Class Struggles

Academics discuss whether poverty-stricken residents could rise up in the future with a revolution of their own. By Lamia Hassan

(Business Today Egypt, March 2011)


In the days that marked the birth of a revolution, Egyptians of all social classes could be seen standing side-by-side in Tahrir Square in unprecedented numbers to demand reform. Similar reports came from Alexandria and other governorates where protests took place.

But what drove these protesters to the streets, particularly those living under the poverty line? Were they there to lend their support for political reasons or were there other factors unique to these communities at play? Furthermore, what drove some to loot and break the law? Academics are analyzing these questions and more as they reflect on the revolution and the people driving change in Egypt.

At least 20% of the population are living below the poverty line, according to a government report released in January. For years the government has struggled to improve the quality of life for those below the poverty line and even those who live in pauperization (with an income of less than LE 205 per month), but the fact remains that the gap between the rich and  poor continues to grow.

After January 28, reports flowed in from around Egypt that groups were taking advantage of the lack of police and looting. There were also reports of road blockages, vandalism and large numbers of people leaving slum areas. Some witnesses claim the looters were mostly thugs hired by the government to cause trouble, but others say poverty-stricken citizens were descending on vulnerable areas to make a quick buck.

Egyptian film director Khaled Youssef went on Al-Arabiya the night of January 28 saying people from the slums were looting banks, museums and several public buildings. Youssef called it the “revolution of hunger,” a topic he explored in two movies, Heena Maysara (When Things Get Better) and Dokkan Shehata (Shehata’s Shop).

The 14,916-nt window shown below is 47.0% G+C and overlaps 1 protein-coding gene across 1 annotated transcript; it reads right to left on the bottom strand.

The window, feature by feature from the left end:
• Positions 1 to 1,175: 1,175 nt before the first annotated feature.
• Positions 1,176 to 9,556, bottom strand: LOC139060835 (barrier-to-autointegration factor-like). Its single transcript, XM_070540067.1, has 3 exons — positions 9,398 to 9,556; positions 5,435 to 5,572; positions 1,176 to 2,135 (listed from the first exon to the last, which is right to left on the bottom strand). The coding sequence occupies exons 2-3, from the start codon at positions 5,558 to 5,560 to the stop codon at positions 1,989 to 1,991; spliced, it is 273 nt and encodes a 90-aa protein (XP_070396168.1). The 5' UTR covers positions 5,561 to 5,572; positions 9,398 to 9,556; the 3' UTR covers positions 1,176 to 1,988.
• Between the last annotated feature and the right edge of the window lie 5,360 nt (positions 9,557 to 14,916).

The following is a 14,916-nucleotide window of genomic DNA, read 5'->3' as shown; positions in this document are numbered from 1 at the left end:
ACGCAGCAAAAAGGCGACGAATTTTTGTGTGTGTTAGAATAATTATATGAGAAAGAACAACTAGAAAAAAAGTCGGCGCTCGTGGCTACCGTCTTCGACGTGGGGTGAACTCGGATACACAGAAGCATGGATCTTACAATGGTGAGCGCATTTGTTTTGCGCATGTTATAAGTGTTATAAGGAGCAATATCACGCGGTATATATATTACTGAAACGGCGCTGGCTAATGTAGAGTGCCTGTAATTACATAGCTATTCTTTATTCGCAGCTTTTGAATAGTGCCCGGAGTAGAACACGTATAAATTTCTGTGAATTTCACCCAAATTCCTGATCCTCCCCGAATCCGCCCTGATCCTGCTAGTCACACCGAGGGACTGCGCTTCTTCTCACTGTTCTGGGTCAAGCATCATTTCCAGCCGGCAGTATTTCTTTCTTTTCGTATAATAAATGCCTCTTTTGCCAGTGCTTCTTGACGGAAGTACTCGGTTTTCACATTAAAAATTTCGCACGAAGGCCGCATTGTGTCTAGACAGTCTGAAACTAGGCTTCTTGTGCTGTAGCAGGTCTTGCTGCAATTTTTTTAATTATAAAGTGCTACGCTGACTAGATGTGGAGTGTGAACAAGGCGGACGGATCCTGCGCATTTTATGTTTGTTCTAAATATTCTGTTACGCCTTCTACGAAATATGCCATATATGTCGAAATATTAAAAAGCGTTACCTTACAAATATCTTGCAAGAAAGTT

Although Business Today could not substaniate his claims, the idea of hunger revolution, where poor people are the main drivers of a revolt to demand better lives, is not a new idea in Egypt.

“We always thought that the revolution would be sparked by people in the slum areas, but when we say ‘upper to middle class people started it,’ we thought that the hunger revolution that we always were warned of was not yet here,” says Madiha El Safty, a sociology professor at the American University in Cairo (AUC).

Academics say that although middle and upper-middle class Egyptians were the spark, once others saw the government start making concessions, they realized that they too could affect change and began joining the protests.

“The nature of the people in Tahrir changed as the protests continued. Even if it started with a higher class, toward the middle or the end of the revolution many people there were jobless, who thought instead of just sitting at home […] they could join the people in Tahrir and finally get a chance to open their mouths and express themselves,” says Amirah El-Haddad, an economics professor at Cairo University. “But this was only the case during the revolution.”

She says the lawless nature of the first few days of the revolution left an opening that many without means saw as a once-in-alifetime opportunity to profit.

“From the moment, it was announced that the police had disappeared from all the streets, it gave the initiative for many poor people who were suffering [at the hands of] the government and from poverty for a long time to seize this opportunity, and say in the absence of the police, ‘I can do whatever I want’ and ‘This is my chance to get away with anything,’” says El-Haddad. “There is no doubt that the revolution made poor people become much stronger.”

Uphill battle